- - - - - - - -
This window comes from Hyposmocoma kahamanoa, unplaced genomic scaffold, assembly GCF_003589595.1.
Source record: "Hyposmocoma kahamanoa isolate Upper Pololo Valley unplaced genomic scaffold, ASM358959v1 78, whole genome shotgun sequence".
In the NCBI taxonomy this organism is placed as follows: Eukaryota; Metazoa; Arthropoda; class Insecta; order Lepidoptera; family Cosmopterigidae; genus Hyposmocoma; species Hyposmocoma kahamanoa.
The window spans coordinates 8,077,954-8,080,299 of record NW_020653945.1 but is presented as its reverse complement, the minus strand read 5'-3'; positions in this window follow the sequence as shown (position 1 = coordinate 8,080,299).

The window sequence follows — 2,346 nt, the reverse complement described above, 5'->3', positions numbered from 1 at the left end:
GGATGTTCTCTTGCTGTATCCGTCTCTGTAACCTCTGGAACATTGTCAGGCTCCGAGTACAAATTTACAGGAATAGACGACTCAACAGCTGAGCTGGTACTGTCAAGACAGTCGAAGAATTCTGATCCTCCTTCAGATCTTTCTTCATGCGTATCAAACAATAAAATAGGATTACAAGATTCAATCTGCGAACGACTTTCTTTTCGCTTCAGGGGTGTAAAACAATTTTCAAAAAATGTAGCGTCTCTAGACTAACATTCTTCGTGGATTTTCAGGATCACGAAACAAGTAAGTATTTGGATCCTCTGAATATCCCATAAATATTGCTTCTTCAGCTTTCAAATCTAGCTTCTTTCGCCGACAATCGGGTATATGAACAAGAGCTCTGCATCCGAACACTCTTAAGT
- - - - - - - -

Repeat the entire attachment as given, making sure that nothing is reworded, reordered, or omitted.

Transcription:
This window comes from Hyposmocoma kahamanoa, unplaced genomic scaffold, assembly GCF_003589595.1.
Source record: "Hyposmocoma kahamanoa isolate Upper Pololo Valley unplaced genomic scaffold, ASM358959v1 78, whole genome shotgun sequence".
In the NCBI taxonomy this organism is placed as follows: Eukaryota; Metazoa; Arthropoda; class Insecta; order Lepidoptera; family Cosmopterigidae; genus Hyposmocoma; species Hyposmocoma kahamanoa.
The window spans coordinates 8,077,954-8,080,299 of record NW_020653945.1 but is presented as its reverse complement, the minus strand read 5'-3'; positions in this window follow the sequence as shown (position 1 = coordinate 8,080,299).

The window sequence follows — 2,346 nt, the reverse complement described above, 5'->3', positions numbered from 1 at the left end:
GGATGTTCTCTTGCTGTATCCGTCTCTGTAACCTCTGGAACATTGTCAGGCTCCGAGTACAAATTTACAGGAATAGACGACTCAACAGCTGAGCTGGTACTGTCAAGACAGTCGAAGAATTCTGATCCTCCTTCAGATCTTTCTTCATGCGTATCAAACAATAAAATAGGATTACAAGATTCAATCTGCGAACGACTTTCTTTTCGCTTCAGGGGTGTAAAACAATTTTCAAAAAATGTAGCGTCTCTAGACTAACATTCTTCGTGGATTTTCAGGATCACGAAACAAGTAAGTATTTGGATCCTCTGAATATCCCATAAATATTGCTTCTTCAGCTTTCAAATCTAGCTTCTTTCGCCGACAATCGGGTATATGAACAAGAGCTCTGCATCCGAACACTCTTAAGT